Call – Opelika-Auburn News
Plain truth about
darkness and light
I have not had a fist fight in seventy
years. But when I was a boy I had a lot of fist fights. Harold and I fought a
lot, mostly during recess at school. Our schoolmates would gather round and
cheer us on. They wanted to see blood.
We fought with our bare fists so our
knuckles got skinned up. We made no body punches; our target was the other’s
face. The fight was over once one of us got a bloody nose.
One of my last fist fights was the
shortest of all. Harold and I had insulted each other and quickly squared off
to fight. Before I could land a blow he hit me between the eyes and the lights
went out. I woke up flat of my back staring into the faces of laughing friends.
There is a simple Bible lesson in such
childish behavior. Hate causes the
lights to go out in our relationships.
Choosing to hate is like plunging into darkness. Hate robs us of the
light to see where we are going. In one of his letters John says that whoever
hates walks in darkness.
John reminds us that we have a choice.
We can love or we can hate. When we love we walk in, and live in, the light.
When we hate others, we stumble in the darkness. We can have light only if we
choose to love. That is plain biblical truth.
Love is not a great achievement
possible only to great saints. Love is something ordinary people can practice
daily – with the help of the Lord. That is because love is the primary fruit of
the Spirit operating in our hearts. Love is not something we “must do” in order
to obey Christ’s commandment to love one another. It is something He does in us
when we surrender to his will for our lives.
When we married my wife did not know
how to make dinner rolls. Her cooking skills were limited. Across the street
lived a dear older woman who took Dean under her wing and gently taught her how
to make potato rolls. Mary did not talk down to my wife or make her feel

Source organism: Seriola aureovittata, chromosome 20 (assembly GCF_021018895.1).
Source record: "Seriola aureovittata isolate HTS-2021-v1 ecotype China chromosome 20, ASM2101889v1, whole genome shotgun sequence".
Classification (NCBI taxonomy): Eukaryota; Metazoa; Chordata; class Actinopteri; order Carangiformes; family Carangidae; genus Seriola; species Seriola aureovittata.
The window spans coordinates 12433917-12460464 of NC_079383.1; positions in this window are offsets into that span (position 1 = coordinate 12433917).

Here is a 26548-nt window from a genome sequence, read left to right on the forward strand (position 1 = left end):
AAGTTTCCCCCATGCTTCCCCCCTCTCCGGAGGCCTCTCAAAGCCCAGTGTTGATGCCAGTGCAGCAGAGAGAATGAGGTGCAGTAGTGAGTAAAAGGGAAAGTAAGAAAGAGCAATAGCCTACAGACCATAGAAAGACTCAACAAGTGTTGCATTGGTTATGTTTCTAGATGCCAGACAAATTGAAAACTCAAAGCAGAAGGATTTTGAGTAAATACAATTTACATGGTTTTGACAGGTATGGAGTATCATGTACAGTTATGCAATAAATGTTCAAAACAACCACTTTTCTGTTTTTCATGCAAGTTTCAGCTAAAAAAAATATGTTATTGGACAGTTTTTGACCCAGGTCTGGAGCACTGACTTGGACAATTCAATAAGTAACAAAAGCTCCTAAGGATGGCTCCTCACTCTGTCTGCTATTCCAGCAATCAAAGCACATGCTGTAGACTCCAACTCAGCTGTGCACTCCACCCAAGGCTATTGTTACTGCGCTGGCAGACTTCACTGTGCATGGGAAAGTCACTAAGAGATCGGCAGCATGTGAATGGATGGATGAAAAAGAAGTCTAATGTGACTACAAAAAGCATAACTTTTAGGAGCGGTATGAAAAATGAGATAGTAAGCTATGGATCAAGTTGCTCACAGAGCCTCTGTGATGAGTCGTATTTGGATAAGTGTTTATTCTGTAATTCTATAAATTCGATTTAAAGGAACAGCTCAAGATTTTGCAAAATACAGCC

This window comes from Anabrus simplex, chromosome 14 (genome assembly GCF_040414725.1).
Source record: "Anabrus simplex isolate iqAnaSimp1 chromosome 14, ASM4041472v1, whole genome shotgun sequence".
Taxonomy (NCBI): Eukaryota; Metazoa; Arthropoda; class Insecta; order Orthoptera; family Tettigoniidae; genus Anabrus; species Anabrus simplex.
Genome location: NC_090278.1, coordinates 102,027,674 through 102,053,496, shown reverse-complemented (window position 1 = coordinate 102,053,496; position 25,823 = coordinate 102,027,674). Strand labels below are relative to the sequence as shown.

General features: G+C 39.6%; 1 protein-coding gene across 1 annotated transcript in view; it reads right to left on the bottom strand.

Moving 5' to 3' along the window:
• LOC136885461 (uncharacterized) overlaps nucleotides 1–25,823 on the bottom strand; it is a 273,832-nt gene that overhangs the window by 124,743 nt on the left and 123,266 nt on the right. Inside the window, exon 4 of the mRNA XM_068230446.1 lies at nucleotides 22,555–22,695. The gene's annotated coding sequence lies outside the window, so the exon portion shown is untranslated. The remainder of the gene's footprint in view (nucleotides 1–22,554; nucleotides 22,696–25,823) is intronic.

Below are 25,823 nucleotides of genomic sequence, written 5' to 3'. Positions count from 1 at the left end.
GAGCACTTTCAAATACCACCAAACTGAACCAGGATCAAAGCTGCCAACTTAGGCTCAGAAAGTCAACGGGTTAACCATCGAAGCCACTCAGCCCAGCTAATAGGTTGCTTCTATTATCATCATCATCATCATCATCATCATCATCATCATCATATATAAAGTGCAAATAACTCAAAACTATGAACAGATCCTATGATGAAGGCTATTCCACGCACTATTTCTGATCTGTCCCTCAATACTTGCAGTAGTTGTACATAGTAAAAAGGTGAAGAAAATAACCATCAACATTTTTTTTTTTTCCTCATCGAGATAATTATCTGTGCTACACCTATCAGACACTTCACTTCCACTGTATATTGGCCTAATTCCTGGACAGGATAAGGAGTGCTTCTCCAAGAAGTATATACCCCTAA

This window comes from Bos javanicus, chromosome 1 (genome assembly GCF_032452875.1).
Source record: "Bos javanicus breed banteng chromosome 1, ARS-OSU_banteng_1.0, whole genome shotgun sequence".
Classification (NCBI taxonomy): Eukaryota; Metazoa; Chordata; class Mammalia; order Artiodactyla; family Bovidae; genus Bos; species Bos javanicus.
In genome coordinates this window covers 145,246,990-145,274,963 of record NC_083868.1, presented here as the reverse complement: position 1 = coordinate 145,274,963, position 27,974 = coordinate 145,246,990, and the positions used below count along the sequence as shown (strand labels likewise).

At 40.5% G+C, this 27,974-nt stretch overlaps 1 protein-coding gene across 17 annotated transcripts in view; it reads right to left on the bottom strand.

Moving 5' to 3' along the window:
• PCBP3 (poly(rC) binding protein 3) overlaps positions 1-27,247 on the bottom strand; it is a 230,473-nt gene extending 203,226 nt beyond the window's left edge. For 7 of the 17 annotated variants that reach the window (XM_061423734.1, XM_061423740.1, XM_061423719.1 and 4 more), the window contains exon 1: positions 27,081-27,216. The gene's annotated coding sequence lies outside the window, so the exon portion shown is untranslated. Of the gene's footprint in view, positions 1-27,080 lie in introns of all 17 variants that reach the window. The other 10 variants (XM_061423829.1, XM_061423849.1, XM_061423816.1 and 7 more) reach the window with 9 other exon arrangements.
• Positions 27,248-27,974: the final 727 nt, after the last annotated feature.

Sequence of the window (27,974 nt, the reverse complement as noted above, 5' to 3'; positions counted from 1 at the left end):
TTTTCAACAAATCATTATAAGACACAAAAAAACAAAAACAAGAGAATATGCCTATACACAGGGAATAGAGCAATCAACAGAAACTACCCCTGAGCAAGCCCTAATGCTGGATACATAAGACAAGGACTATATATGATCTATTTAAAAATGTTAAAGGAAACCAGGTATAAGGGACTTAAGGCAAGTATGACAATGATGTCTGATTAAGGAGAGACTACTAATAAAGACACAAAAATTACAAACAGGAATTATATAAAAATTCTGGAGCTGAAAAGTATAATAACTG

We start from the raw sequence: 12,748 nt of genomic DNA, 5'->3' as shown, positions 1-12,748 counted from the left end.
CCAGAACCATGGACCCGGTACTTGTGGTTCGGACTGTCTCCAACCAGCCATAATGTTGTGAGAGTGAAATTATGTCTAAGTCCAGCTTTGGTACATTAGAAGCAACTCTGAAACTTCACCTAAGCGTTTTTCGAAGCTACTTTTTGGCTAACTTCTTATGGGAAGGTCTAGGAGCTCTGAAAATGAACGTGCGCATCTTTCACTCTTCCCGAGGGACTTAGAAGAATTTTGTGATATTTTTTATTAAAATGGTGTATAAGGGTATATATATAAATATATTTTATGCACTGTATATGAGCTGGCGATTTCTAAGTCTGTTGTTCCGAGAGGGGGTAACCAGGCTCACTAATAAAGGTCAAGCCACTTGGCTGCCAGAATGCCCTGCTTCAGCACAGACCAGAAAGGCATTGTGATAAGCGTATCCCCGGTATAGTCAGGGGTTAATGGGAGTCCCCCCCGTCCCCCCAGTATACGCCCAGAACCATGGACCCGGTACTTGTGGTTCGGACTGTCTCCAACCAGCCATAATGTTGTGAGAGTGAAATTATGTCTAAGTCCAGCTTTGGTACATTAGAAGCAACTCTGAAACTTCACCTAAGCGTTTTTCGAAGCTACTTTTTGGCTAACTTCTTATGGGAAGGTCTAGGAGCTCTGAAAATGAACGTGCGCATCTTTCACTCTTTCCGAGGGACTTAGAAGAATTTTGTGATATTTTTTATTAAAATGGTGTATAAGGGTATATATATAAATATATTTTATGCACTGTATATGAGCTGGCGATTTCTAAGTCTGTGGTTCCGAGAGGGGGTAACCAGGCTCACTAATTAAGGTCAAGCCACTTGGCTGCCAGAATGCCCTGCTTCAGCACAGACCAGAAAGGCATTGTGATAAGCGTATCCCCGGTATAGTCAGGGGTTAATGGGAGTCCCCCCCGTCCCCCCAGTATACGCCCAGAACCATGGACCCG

embarrassed that she did not know how to cook. She loved Dean and praised her
for catching on so fast.
Sixty years later my wife remembers
with the loving kindness of our neighbor. She still has the recipe for potato
rolls that Mary gave her. Mary was an ordinary woman whose love made a
difference to a struggling young wife. Today Dean walks in the light of Mary’s
Jim was a brilliant student. We became fast friends during my first year
in seminary. He was five years older and took an interest in me, inviting me to
study with him. I could not help him but he was an enormous help to me.
By the end of the first semester my
grades were much higher because of the many hours spent studying with Jim.
Neither of us would have called this “love” but I know differently now. I was a
better student because Jim invested time in me. His quite ordinary love made a
difference in my life. .
John warns us not to love the world or
the things in the world. Yet all of us are tempted to want the things that
others have. We want to keep up with the Joneses. This desire for things
prevents us from being content with a simple life.
Few things motivate us to live more
simply than the examples of ordinary people who love God and live quietly
content with little of this world’s goods. I think of Frank and Louise. They
were hard-working folks who lived in a simple cottage that was always open to
us. When friends and neighbors faced trouble, Frank and Louise were the first
to offer help. The example of their love for others still shines like a star in
my sky. Such love is light to live by.
Robert Frost once wrote about a
certain man, “He was a light – to no one but himself.” His was a selfish light
that brightened the path of no one but himself. Caring for others can cause
someone to say, “You light up my life!” People can walk in such light. Hate
shuts out the light, makes us blind, and causes us to stumble in the darkness.
We do have a choice. We can hate and
walk in darkness or we can love and walk in light. In the end, hate loses. Love
wins. So choosing to love puts us on the winning team – in this world and the
next. + + +